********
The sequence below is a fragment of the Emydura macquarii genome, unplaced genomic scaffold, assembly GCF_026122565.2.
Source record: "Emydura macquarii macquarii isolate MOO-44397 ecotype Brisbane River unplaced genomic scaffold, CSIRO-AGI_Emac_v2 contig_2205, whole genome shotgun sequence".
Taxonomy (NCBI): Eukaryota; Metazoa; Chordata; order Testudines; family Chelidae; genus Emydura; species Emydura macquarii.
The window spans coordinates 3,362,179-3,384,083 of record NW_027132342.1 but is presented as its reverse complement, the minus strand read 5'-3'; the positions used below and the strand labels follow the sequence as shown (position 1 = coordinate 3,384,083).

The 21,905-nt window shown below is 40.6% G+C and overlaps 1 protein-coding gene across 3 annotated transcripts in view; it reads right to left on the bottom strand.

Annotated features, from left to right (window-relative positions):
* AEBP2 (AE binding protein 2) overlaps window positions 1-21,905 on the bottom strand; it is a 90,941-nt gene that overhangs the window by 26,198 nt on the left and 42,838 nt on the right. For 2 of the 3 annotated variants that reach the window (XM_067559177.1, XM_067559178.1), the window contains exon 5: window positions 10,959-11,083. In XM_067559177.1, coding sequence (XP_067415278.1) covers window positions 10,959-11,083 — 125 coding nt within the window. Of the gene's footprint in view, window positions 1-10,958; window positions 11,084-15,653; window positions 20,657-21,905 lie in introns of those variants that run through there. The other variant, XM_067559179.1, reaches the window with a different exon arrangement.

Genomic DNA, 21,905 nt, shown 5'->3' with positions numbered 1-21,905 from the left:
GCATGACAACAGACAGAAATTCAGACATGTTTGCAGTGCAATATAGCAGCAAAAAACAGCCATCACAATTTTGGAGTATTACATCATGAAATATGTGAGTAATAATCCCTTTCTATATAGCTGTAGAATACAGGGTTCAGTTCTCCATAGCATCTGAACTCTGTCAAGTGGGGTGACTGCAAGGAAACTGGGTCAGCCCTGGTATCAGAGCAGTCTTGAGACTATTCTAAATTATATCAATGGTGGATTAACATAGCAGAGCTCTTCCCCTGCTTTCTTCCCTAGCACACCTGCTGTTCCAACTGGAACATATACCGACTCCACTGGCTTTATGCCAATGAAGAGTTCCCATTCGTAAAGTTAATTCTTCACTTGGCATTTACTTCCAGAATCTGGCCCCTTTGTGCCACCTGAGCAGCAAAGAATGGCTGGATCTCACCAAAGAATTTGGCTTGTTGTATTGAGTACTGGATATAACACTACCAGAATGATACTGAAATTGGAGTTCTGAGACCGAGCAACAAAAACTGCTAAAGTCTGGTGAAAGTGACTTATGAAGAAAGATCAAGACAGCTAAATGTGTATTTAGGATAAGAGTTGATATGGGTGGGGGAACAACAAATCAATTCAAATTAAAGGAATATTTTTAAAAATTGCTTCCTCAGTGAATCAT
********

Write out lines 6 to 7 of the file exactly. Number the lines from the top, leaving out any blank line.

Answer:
Annotated features, from left to right (window-relative positions):
* AEBP2 (AE binding protein 2) overlaps window positions 1-21,905 on the bottom strand; it is a 90,941-nt gene that overhangs the window by 26,198 nt on the left and 42,838 nt on the right. For 2 of the 3 annotated variants that reach the window (XM_067559177.1, XM_067559178.1), the window contains exon 5: window positions 10,959-11,083. In XM_067559177.1, coding sequence (XP_067415278.1) covers window positions 10,959-11,083 — 125 coding nt within the window. Of the gene's footprint in view, window positions 1-10,958; window positions 11,084-15,653; window positions 20,657-21,905 lie in introns of those variants that run through there. The other variant, XM_067559179.1, reaches the window with a different exon arrangement.